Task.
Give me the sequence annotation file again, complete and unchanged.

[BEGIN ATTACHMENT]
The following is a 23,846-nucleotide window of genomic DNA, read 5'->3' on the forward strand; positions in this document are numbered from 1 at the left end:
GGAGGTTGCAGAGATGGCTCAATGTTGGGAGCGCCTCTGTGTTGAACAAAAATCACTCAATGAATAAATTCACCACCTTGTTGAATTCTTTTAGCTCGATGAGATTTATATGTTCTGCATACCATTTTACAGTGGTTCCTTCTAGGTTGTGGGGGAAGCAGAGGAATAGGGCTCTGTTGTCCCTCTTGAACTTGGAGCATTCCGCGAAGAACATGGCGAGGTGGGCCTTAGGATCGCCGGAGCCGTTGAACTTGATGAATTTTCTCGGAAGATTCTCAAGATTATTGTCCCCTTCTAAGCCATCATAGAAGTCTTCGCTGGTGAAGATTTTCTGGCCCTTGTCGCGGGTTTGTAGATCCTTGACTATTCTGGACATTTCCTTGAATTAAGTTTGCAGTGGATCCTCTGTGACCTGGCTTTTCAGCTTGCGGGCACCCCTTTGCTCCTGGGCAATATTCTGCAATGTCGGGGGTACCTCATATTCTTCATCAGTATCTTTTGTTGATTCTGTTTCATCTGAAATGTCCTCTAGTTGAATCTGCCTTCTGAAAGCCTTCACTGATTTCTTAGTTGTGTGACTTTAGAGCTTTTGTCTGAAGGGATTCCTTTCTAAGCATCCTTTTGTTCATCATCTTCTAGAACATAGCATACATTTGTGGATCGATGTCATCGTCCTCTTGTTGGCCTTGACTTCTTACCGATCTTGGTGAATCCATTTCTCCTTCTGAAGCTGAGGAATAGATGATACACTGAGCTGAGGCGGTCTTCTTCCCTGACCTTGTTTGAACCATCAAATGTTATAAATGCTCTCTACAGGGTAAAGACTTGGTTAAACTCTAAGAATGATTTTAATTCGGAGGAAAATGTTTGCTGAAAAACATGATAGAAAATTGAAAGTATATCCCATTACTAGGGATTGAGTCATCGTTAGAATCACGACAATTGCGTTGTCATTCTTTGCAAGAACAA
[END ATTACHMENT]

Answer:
The following is a 23,846-nucleotide window of genomic DNA, read 5'->3' on the forward strand; positions in this document are numbered from 1 at the left end:
GGAGGTTGCAGAGATGGCTCAATGTTGGGAGCGCCTCTGTGTTGAACAAAAATCACTCAATGAATAAATTCACCACCTTGTTGAATTCTTTTAGCTCGATGAGATTTATATGTTCTGCATACCATTTTACAGTGGTTCCTTCTAGGTTGTGGGGGAAGCAGAGGAATAGGGCTCTGTTGTCCCTCTTGAACTTGGAGCATTCCGCGAAGAACATGGCGAGGTGGGCCTTAGGATCGCCGGAGCCGTTGAACTTGATGAATTTTCTCGGAAGATTCTCAAGATTATTGTCCCCTTCTAAGCCATCATAGAAGTCTTCGCTGGTGAAGATTTTCTGGCCCTTGTCGCGGGTTTGTAGATCCTTGACTATTCTGGACATTTCCTTGAATTAAGTTTGCAGTGGATCCTCTGTGACCTGGCTTTTCAGCTTGCGGGCACCCCTTTGCTCCTGGGCAATATTCTGCAATGTCGGGGGTACCTCATATTCTTCATCAGTATCTTTTGTTGATTCTGTTTCATCTGAAATGTCCTCTAGTTGAATCTGCCTTCTGAAAGCCTTCACTGATTTCTTAGTTGTGTGACTTTAGAGCTTTTGTCTGAAGGGATTCCTTTCTAAGCATCCTTTTGTTCATCATCTTCTAGAACATAGCATACATTTGTGGATCGATGTCATCGTCCTCTTGTTGGCCTTGACTTCTTACCGATCTTGGTGAATCCATTTCTCCTTCTGAAGCTGAGGAATAGATGATACACTGAGCTGAGGCGGTCTTCTTCCCTGACCTTGTTTGAACCATCAAATGTTATAAATGCTCTCTACAGGGTAAAGACTTGGTTAAACTCTAAGAATGATTTTAATTCGGAGGAAAATGTTTGCTGAAAAACATGATAGAAAATTGAAAGTATATCCCATTACTAGGGATTGAGTCATCGTTAGAATCACGACAATTGCGTTGTCATTCTTTGCAAGAACAA